No nurse should lack the training and support to manage patients’ pain
The resources exist to help you challenge inadequate care, says the RCN’s pain forum chair
The resources exist to help you address poor pain management, says the RCN’s pain forum chair
People over 60, historically defined as older, continue to report unrelieved pain to their GP, pharmacist, nurse and care providers. This is despite the fact that as we age we are less likely to report pain, and even after a widely publicised update of national guidance on pain assessment in older people last year.
The national guidance followed a review of the literature, which concluded that self-reporting of pain by patients remains the gold standard, even in people with mild dementia. However, it championed the use of a pain tool, coupled with explanation to the person each time it is used.
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Specific neuropsychological deficits such as memory loss and aphasia require a detailed initial assessment and selection of a suitable tool for the individual. The guidance also proposed using the word ‘sore’, rather than ‘pain’, with some people.
Global year of action
This is the Global Year Against Pain in the Most Vulnerable, promoted by the International Association for the Study of Pain. Among those defined as the most vulnerable are older people including those with dementia, infants and young children, people who are cognitively impaired, such as those with learning disabilities, people with psychiatric conditions and survivors of torture.
‘Pain assessment may be perceived as a task rather than an opportunity to improve care’
Poor knowledge and implementation of pain assessment and management continue to exist in settings where the nursing team provides most of the care, including nursing homes and residential facilities that are meant to care for the most vulnerable.
Those providing day-to-day individualised care are themselves often vulnerable. Care staff may lack access to supported and targeted education, may not be paid a living wage, have limited understanding of the benefit of using a structured pain assessment, and have no voice to raise concerns about the time they are allocated to complete tasks. Pain assessment may be perceived as a task rather than an opportunity to improve care.
Ownership through education
I was distressed to learn recently of two residents of a private care home who died in severe pain because of delays in providing effective and timely analgesia. The provider’s response to complaints from relatives was that in addition to all staff having undertaken palliative care training, ‘syringe driver training is available to all nurses’. This is not enough.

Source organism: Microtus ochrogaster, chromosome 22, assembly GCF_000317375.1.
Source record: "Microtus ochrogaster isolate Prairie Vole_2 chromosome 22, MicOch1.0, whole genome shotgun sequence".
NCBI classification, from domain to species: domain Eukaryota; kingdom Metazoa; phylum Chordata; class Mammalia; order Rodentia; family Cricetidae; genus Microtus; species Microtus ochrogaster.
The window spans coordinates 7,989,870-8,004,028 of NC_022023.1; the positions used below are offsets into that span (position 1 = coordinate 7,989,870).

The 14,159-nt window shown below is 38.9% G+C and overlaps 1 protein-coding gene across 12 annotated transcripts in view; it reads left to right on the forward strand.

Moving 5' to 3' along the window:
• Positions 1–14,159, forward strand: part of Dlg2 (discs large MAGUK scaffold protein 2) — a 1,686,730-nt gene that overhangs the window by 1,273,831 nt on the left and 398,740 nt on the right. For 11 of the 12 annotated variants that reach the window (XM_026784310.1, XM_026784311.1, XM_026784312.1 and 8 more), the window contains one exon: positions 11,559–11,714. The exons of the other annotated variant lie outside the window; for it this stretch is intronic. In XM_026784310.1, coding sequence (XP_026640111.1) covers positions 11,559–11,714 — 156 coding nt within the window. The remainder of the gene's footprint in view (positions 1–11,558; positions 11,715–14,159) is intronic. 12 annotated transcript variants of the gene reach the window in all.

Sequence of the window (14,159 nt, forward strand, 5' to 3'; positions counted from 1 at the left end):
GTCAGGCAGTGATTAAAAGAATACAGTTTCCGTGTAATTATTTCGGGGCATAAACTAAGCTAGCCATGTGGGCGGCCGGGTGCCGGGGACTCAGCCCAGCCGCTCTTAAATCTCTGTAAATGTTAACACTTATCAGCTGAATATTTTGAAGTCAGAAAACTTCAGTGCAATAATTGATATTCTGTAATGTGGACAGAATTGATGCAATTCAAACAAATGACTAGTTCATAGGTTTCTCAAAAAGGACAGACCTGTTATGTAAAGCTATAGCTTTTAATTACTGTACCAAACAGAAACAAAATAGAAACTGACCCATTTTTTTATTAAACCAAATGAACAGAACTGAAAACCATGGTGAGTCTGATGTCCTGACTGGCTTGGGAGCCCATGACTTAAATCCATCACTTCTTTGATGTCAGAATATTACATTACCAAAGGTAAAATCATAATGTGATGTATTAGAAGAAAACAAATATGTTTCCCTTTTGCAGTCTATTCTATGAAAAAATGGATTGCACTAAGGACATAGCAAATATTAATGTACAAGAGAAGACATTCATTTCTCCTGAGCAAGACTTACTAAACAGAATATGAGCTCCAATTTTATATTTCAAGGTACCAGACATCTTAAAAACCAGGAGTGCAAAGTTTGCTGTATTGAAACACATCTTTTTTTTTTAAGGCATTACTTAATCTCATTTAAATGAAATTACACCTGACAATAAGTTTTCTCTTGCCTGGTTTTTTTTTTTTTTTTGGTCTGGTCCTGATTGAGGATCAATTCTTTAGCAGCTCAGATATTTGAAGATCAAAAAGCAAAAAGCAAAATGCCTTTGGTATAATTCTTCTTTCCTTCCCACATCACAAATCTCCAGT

We as the nursing team need to take ownership and ensure that we undertake training and education to assess pain, and learn about methods to manage pain, as well as how to recognise that someone may be dying.
We need to ensure that patients are assessed and offered the most appropriate intervention, and that the effectiveness of the intervention is assessed and recorded.
The UK is not alone in having difficulties in this area. A recent pan-European study reported that although nurses had access to a variety of tools to assess pain in patients with cognitive impairment there was limited national guidance about which to use. Many nurses found them difficult to interpret.
There are numerous free online educational resources and publications (see box), such as the RCN’s pain knowledge and skills framework. Written by pain nurse specialists, it aims to support and guide registered and unregistered members of the nursing team.
Resources for tackling pain
- Change Pain – free, industry-sponsored online resources
- 2019 Global Year Against Pain in the Most Vulnerable – International Association for the Study of Pain
- e-Pain – 12 modules on pain assessment and management – free for NHS staff, developed by the Royal College of Anaesthetists and British Pain Society
- Pain knowledge and skills framework – RCN
- @RCNPainPall – RCN pain and palliative care forum
A framework for change
The RCN framework covers understanding pain, assessment, self-management, pharmacological and non-pharmacological strategies, and how team members can contribute to ensuring the service is developed, while maintaining the focus on the person who is in pain.
No one should have to suffer pain because the need for treatment has not been recognised or analgesia is given too late, and no nurse should lack the training and support they need to be able to assess and manage pain.
Felicia Cox is chair of the RCN pain and palliative care forum